OFCCP Week In Review, authored by John C. Fox, Candee J. Chambers, and Cynthia L. HackerottThe DE OFCCP Week in Review (WIR) is a simple, fast and direct summary of relevant happenings in the OFCCP regulatory environment, authored by experts John C. Fox, Candee J. Chambers and Cynthia L. Hackerott. In today’s edition, they discuss:

Friday, January 19, 2024: Federal Trial Court Dismissed Novel Complaint Alleging Certain Algorithm-Based Applicant Screening Tools Discriminated Based on Race, Age, & Disability

Complaint Sought Class Action Certification

Judge Allowed Lead Plaintiff Opportunity to Revise Complaint

Official seal for the United States District Court, Northern District of CaliforniaA potential lead plaintiff in a case seeking class action certification failed to sufficiently allege facts in his complaint to support his claim that Workday, Inc., violated federal anti-discrimination laws by providing companies with algorithm-based applicant screening tools that discriminated against him and other similarly situated job applicants based on race, age, and disability, a federal trial court ruled. Judge Rita F. Lin of the United States District for the Northern District of California (San Francisco) concluded the plaintiff did not allege the necessary facts to state a plausible claim that Workday is liable as an “employment agency” under the anti-discrimination statutes at issue (Title VII of the Civil Rights Act of 1964, the Americans with Disabilities Act, and the Age Discrimination in Employment Act). Nevertheless, Judge Lin allowed the plaintiff an opportunity to amend his complaint and spent a significant amount of her written opinion providing the plaintiff with instructions on how to replead his case. The case is Mobley v. Workday, Inc. (No. 3:23-cv-00770).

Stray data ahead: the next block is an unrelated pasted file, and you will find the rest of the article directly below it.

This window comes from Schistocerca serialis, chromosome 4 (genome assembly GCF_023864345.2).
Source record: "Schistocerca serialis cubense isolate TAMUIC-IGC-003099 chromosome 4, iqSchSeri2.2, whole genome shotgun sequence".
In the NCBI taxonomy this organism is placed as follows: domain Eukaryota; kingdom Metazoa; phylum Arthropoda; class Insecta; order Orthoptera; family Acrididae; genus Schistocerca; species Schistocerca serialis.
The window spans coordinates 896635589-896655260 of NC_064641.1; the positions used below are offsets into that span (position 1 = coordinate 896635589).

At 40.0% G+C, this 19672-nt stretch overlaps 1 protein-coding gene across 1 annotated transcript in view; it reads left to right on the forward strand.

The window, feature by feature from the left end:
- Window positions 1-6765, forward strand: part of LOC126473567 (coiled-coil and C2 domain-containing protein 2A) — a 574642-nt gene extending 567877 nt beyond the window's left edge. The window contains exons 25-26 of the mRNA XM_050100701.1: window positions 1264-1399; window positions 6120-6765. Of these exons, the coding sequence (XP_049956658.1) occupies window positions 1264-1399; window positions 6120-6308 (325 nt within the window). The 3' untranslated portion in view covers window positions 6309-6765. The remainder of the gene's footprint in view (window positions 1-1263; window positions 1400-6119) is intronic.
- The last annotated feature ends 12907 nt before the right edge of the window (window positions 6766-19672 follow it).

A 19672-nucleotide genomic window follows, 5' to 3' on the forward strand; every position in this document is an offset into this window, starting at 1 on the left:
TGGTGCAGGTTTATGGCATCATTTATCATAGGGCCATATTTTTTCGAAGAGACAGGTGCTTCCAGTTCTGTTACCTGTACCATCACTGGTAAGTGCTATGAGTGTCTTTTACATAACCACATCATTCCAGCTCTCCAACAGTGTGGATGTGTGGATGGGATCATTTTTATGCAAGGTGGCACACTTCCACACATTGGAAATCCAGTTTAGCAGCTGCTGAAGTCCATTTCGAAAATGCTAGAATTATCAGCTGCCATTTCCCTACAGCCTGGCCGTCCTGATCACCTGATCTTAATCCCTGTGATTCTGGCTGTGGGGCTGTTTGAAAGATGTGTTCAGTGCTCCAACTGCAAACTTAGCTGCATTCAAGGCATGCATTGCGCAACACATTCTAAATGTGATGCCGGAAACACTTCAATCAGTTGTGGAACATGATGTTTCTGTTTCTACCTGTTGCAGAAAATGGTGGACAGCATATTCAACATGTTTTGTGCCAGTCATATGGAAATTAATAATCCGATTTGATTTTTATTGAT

Employment Agency Theory

After ruling that the plaintiff sufficiently exhausted his administrative remedies, the court turned to the deficiencies of his complaint. The plaintiff claimed that, as an African-American man over the age of forty with anxiety and depression, he applied to 80 to 100 jobs with companies that use Workday’s screening tools and received not a single job offer. His complaint was deficient, however, because he did not allege facts to state a plausible claim that Workday is liable as an “employment agency” under the anti-discrimination statutes at issue, Judge Lin wrote. Specifically, he did not allege facts sufficient to state a claim that Workday was “procuring” employees for these companies, as required for Workday to qualify as an “employment agency.”

Still, the plaintiff contended that he could amend his complaint to fix those deficiencies by pleading additional facts, which he outlined in his brief opposing Workday’s motion to dismiss his complaint.

Indirect Employer & Agent Theories

Moreover, at the motion hearing and in his opposition brief, the plaintiff also identified two other potential legal bases for Workday’s liability: as an “indirect employer” and as an “agent.”

Finding that the plaintiff could potentially amend his complaint to sufficiently plead these legal theories, Judge Lin not only permitted him to do so but also guided him as to how to go about it. As to the “indirect employer” theory, the plaintiff must allege facts to establish Workday’s control over, participation in, or interference with the job application process, she instructed. For the agency theory, the plaintiff would need to provide factual allegations about companies delegating control to Workday over the hiring process.

Intentional Discrimination & Disparate Impact

The judge also found that the complaint lacked sufficient allegations to support the plaintiff’s claims of discrimination under either the intentional discrimination or disparate impact theories. Among other things, Judge Lin stated that the plaintiff failed to allege the type of jobs for which he applied, what his qualifications were for those jobs, or whether he got better results applying to similar jobs that did not use Workday.

He also did not adequately identify a specific employment practice. His complaint was not clear as to what or whose specific use of the referenced screening tools is allegedly discriminatory, the judge pointed out.